As a further example of difficulties in interpretation of data obtained with fluorescent probes, we reported that the Bc1-2 antagonist HA14-1 promoted the apoptotic response to photodynamic therapy9 (PDT). When a report10 appeared indicating that HA14-1 could cause the spontaneous production of ROS, we considered that the latter effect might explain, at least in part, the synergistic effect. The ability of HA14-1 to evoke formation of ROS was based on studies10 involving DCF. The fluorescence observed when HA14-1 was added to cell cultures was actually derived from a fluorogenic reaction between HA14-1 and serum albumin that mimicked11 the excitation and emission properties of DCF.

An additional consideration in the use of fluorescent probes in the context of PDT is illustrated by Fig. 1 . Murine leukemia P388 cells were incubated in medium containing 2μM benzoporphyrin derivative (Verteporfin, BPD) for 60min , with a 5μM concentration of the RNS probe DAF added during the final 30min . The cells were then resuspended in fresh medium and irradiated at 690nm (90mJcm2) , conditions we have found capable of killing 50% of the cell population. Fluorescence microscopy was used to assess the resulting fluorogenic interactions using 450-to490-nm excitation and monitoring fluorescence at 500 to 550 or at 500to700nm . Experimental conditions included probe alone [Figs. 1, 1, 1], probe+photosensitizer in the dark [Figs. 1, 1, 1], and after irradiation [Figs. 1, 1, 1].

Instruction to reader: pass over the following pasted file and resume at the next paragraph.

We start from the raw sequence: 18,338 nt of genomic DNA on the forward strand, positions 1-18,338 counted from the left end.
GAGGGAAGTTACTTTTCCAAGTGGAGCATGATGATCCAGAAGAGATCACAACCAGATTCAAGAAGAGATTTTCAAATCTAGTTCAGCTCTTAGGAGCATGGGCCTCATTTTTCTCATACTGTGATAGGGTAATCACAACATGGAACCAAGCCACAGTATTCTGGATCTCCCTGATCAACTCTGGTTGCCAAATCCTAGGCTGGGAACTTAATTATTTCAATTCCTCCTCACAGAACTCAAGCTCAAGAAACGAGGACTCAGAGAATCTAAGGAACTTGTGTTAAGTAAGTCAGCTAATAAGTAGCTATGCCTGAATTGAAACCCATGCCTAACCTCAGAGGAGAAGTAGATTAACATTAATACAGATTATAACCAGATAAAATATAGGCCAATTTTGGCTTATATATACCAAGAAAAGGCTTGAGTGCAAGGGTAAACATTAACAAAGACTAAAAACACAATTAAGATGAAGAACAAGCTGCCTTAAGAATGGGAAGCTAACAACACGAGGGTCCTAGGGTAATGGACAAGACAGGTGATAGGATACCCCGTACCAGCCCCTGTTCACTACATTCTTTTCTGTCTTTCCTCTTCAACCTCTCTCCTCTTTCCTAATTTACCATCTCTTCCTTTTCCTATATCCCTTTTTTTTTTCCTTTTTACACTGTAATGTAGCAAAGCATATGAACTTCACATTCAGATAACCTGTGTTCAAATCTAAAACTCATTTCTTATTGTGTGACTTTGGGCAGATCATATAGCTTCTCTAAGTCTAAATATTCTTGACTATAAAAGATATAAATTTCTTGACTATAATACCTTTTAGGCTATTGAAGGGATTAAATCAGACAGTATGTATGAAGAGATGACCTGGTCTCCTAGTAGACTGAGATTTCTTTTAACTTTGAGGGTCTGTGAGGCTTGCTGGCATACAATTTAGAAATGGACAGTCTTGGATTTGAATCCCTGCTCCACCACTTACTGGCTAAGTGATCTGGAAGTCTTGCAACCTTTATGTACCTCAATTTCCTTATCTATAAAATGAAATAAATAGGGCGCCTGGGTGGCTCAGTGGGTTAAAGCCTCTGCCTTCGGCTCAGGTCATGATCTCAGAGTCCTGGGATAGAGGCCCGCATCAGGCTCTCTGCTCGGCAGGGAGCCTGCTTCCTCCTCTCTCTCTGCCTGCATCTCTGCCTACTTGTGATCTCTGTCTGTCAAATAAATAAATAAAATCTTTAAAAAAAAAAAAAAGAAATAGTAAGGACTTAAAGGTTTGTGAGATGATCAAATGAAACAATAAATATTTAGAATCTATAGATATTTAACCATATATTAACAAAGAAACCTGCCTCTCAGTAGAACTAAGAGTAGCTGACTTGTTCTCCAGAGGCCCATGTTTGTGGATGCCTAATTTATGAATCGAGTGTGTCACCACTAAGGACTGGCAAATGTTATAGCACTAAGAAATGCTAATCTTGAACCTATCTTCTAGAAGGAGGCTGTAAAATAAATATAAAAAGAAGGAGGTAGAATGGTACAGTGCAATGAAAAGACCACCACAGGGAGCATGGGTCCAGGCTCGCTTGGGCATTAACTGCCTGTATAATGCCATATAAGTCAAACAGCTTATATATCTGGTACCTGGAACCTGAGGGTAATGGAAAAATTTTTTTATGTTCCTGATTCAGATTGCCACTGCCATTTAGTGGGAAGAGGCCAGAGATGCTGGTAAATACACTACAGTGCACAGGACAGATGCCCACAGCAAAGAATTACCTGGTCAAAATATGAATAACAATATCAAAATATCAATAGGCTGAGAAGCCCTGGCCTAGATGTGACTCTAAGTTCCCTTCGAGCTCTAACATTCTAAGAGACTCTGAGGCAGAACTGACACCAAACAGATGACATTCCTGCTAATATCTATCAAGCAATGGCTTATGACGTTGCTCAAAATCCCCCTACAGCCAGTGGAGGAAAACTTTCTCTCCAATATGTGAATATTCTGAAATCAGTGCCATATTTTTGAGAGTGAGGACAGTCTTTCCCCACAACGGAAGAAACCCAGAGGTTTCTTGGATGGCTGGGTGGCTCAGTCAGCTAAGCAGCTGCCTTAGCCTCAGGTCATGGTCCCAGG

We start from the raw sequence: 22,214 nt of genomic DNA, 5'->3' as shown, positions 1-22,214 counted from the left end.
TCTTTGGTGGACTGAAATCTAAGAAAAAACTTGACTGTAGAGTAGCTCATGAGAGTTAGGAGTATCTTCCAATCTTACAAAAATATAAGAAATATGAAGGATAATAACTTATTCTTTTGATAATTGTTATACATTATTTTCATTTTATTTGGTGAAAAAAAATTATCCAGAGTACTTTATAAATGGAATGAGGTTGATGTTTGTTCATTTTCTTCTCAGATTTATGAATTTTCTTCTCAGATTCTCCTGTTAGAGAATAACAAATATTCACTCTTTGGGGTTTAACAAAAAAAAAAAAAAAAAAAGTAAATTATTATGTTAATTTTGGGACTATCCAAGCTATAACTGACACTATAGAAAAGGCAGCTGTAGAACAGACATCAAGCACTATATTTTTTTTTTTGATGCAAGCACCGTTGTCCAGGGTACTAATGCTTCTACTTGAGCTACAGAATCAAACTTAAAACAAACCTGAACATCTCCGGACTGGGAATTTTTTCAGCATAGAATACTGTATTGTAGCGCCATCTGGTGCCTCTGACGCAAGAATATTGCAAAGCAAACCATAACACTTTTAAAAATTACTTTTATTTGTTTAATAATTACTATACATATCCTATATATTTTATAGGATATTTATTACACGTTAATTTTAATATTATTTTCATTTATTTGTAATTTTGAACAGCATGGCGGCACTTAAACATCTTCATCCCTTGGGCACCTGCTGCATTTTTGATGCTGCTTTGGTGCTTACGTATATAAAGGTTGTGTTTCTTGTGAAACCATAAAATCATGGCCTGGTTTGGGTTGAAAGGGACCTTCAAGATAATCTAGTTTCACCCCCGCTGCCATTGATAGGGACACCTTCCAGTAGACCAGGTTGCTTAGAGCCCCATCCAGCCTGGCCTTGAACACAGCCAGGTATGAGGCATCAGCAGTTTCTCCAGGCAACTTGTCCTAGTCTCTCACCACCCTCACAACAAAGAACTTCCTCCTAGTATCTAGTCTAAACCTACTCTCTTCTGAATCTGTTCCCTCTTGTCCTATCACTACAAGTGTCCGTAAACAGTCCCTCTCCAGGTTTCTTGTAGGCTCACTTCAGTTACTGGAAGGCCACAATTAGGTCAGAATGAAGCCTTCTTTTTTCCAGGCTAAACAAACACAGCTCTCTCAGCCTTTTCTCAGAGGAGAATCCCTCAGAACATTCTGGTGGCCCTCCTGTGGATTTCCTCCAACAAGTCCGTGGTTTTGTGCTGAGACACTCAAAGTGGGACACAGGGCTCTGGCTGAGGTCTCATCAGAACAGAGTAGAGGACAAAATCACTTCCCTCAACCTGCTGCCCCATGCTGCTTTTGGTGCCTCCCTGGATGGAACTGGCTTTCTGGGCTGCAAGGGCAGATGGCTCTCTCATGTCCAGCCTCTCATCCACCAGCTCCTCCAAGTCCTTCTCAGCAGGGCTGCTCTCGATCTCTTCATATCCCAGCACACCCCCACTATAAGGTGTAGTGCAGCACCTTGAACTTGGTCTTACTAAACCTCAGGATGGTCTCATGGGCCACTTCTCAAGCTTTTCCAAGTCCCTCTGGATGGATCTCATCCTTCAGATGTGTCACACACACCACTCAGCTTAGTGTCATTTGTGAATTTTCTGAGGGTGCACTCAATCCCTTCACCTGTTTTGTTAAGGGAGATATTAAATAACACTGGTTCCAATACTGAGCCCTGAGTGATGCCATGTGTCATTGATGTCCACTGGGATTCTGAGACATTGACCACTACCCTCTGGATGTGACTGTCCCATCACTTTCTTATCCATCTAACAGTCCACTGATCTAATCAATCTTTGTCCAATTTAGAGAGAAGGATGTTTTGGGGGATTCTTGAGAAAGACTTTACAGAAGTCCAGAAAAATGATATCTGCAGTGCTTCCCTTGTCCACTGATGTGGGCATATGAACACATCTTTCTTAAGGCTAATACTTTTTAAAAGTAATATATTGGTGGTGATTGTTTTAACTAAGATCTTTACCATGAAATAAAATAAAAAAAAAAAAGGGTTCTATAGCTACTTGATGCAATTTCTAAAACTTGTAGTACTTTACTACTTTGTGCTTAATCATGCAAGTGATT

Fig. 1

Phase contrast and fluorescence images of murine leukemia P388 cells incubated with BPD+DAF and irradiated as described in the text: (a) to (c) control cells containing only DAF, (d) to (f) cells containing DAF and BPD but not irradiated, and (g) to (i) irradiated cells loaded with DAF+BPD . Note (a), (d), and (g) are phase contrast images; (b), (e), and (h) are fluorescence images acquired at 500to700nm for 100ms ; and (c), (f), and (i) are fluorescence at 500to550nm acquired for 2000ms .